HMAs and Franchise Agreements
There are a number of legal issues and challenges that owners with managers and, to a certain extent, franchisees need to consider.
Firstly, it is highly likely that Brand approval will be required where there is any repurposing of the facilities. This will certainly be the case under most HMAs and with most franchises and so early engagement of the operators/franchisors will be important.
Many operators will claim (with a varying degree of justification) that they can run any third space offering. For example, some operators, such as CitizenM, are offering a subscription package to drive traffic. It may however be that you consider in your specific case that another entity, with specialist skills, will be better suited to operate some or all of these repurposed facilities.
If your choice is to hire a third party, this will throw up a number of other legal and contractual issues and challenges. Brand Standards, for example, are always a sensitive subject and a strict requirement for operators – the hotel operator will need to be convinced that the third party will be at a level that is consistent with the Brand Standards – or at least is not below the standards expected which might negatively impact on the hotel and its performance.
Will the third party be contracted through a lease/license or management agreement? Will this necessitate an amendment to the definition of the hotel by removing the area that the hotel operator is responsible for managing? Operators will be concerned about loss of control and of course the extent to which this will affect their compensation.
Intellectual Property is key and will of course also be relevant for owner operated properties too. Care will need to be taken to ensure appropriate and detailed co-branding terms are agreed and documented with the third party operator. It may be feasible to include these terms in the license or lease etc. or a standalone agreement may be required. These terms would include a license from the owner or brand to license use of the hotel name in return for a license from the third party such as a WeWork. Alternatively, if this arrangement is going to be rolled out across a number of properties, then a more extensive Master Co-branding/license agreement may be needed.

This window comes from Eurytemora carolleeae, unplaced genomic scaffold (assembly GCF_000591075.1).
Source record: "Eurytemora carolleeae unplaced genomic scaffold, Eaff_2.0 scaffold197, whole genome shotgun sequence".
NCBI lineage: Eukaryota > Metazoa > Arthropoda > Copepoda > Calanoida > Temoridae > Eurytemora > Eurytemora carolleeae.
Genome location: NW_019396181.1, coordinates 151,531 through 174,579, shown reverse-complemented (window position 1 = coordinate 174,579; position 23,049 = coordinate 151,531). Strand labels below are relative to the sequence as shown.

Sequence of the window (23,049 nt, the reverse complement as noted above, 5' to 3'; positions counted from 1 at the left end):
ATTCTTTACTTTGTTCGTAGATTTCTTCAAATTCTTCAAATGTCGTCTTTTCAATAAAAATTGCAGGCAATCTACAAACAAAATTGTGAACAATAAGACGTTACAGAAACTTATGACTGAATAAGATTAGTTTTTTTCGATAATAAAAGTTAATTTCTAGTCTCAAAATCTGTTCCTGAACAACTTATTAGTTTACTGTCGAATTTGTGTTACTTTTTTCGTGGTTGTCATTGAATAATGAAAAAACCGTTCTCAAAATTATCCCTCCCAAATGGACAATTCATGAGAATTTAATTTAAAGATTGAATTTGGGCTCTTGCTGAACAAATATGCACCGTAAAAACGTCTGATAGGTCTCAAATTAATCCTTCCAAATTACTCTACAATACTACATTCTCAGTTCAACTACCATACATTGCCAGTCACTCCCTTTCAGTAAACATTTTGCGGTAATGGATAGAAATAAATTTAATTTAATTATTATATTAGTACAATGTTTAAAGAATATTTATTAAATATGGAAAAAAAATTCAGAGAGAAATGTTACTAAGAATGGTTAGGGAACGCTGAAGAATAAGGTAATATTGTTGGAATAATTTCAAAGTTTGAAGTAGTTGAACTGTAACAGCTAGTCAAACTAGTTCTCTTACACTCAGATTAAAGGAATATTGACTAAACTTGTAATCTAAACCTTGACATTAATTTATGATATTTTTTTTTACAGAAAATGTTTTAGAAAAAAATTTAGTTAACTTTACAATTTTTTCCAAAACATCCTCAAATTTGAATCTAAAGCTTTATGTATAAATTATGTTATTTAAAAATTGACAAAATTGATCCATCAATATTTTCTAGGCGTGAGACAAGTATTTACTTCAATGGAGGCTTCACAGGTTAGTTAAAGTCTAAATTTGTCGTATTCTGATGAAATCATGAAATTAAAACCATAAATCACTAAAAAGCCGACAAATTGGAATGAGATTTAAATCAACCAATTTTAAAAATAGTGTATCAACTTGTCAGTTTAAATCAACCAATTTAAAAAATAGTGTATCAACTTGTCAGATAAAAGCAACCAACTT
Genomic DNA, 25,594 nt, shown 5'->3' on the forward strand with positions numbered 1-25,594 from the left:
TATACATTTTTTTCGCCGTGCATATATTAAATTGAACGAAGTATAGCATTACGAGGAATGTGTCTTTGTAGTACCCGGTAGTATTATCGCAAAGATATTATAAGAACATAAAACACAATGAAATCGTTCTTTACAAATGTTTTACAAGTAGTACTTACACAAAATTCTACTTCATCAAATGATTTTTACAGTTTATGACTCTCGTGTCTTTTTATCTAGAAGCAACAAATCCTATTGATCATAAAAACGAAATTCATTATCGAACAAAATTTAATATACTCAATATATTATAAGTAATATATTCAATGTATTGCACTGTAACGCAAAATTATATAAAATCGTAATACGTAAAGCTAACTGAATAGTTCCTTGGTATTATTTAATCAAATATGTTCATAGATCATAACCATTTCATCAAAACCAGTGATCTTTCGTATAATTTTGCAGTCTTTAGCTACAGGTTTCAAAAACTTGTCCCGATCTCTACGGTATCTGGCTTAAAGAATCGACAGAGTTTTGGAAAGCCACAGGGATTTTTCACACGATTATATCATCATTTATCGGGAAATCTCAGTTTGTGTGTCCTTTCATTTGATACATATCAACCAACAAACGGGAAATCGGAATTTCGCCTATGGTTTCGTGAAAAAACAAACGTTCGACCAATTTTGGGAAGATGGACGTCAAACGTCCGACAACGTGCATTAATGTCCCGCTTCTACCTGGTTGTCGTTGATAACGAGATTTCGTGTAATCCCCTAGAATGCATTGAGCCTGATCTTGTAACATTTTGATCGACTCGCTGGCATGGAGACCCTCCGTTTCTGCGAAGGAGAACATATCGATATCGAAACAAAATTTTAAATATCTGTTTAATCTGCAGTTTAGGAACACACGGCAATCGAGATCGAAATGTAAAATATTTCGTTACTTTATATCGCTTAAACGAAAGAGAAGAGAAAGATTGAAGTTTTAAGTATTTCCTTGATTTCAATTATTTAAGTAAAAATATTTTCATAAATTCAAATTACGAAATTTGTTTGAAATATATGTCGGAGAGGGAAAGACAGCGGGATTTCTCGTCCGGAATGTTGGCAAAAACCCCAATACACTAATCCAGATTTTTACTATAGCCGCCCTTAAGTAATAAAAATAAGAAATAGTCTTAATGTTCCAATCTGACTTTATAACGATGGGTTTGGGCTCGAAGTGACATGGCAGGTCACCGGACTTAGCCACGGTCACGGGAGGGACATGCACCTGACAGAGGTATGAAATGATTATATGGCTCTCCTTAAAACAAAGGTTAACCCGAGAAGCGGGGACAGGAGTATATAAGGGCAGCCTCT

Care should also be taken to ensure that the registration of trademark program covers all the relevant classes. For example, you may need to obtain a registration to cover office rental or housing, as well as the sale of business related products in addition to all the typical classes required for the operation of a hotel.
Perhaps the most sensitive item for many will be the question of remuneration and compensation. How the third party will be remunerated will obviously depend upon (or perhaps dictate) the type of agreement that is entered into with the third party.
But how will the revenue and costs /profit derived from the third space be treated? Will that form part of the hotels total revenue impacting upon the management fees or will it be totally distinct? If the latter, then will changes need to be made to any operator guarantee or performance test?
Finally, thought should be given to the reservations or booking systems including to ensure that bookings for the “Third Space” are distinguished.
One must be cognisant that this is just a brief overview highlighting some of the key issues that will need to be addressed and there will no doubt be a number of others depending upon the exact form that the “Third Space” and its operation takes especially as these uses will probably only become clearer as the world starts to unlock over the next 12 months. However, in all instances careful and timely planning, implementation and documenting will be required.